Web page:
" Yes, James, you are in this, if not right, not far


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from right. I know La Scheme. I read him. He
never deceived me. I have made use of him when he
was using me. Politicians use each other, the wise
man, the sharp man uses his adversary against his
will if possible. Now, he has helped me in the cotton
business, I have aided him ; both have made money.
If he attempts to use his profits to the injury of the
nation, I believe I am smart enough to checkmate him

"Oh, that cotton !" exclaimed James. "I wish
there was no cotton and there had never been any."

" Not that, • not that. We must have gold to
prosecute the war, — gold to sustain the finances of
the country. While I am getting out cotton, I am
doing the nation more service than any individual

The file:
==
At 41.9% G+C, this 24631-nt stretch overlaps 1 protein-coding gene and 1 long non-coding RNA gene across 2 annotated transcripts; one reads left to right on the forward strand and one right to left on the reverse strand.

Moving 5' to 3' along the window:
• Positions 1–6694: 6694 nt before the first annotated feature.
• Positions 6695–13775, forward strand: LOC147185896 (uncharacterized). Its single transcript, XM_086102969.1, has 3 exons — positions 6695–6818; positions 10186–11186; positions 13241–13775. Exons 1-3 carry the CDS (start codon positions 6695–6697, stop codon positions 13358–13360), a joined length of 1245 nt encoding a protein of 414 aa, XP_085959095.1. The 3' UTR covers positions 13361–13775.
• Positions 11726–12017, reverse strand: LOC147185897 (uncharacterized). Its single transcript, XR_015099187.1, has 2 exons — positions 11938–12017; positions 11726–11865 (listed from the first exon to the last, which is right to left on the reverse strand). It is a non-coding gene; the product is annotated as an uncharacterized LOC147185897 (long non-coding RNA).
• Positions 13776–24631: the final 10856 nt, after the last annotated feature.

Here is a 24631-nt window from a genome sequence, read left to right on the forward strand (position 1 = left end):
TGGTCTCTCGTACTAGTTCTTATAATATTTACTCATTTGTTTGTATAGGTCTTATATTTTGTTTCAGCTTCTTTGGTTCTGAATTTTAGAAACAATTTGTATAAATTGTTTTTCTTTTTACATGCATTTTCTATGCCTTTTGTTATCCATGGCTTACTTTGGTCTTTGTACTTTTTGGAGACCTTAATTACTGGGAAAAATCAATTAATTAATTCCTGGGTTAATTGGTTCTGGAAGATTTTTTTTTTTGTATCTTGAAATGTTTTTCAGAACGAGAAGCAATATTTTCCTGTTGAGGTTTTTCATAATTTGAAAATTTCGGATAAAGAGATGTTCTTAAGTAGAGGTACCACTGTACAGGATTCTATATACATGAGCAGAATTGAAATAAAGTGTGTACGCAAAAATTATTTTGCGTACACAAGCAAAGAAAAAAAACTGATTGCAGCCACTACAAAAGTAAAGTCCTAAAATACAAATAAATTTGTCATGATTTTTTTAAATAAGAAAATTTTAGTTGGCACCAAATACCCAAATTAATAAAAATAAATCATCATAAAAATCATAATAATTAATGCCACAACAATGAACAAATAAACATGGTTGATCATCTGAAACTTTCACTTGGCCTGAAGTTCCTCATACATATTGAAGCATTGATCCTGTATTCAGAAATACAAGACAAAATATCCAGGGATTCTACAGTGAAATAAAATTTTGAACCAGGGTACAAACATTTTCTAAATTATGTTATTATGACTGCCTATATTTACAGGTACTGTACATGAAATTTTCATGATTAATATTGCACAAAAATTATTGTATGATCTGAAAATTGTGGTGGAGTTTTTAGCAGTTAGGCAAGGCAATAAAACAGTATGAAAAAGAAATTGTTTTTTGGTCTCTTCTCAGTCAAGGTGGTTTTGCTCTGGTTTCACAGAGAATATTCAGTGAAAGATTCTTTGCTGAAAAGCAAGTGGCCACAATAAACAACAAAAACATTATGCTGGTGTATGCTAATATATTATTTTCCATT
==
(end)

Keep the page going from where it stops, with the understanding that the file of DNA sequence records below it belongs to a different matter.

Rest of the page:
volunteer, since thereby I move the army in the field,
the people at home, and the nations abroad, who
watch the variations in the market value of our gold."
" Oh, Mr. Sandison, more than either gold or
cotton is common honesty demanded among those
who manage the finances of the war. If cotton is^
to come out at all, let every one have an equal op-
portunity. Bring its price down ; but do not per-
mit the authorized agents of the Government to mon-
opolize it themselves, at the expense of the whole
country. The widow who fed me cannot get her few
bags of cotton away, because the authorities will
give ~io permission ; while some persons obtain per-
mits every day. Oh ! I wish we had an Andrew
Jackson or a Napoleon at the head of affairs : some
one who would shoot two or three rascally Quarter-


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masters, — ^hang an incompetent, speculating two-and-

Online LibraryJ. E. ChamberlainCotton stealing. A novel → online text (page 21 of 29)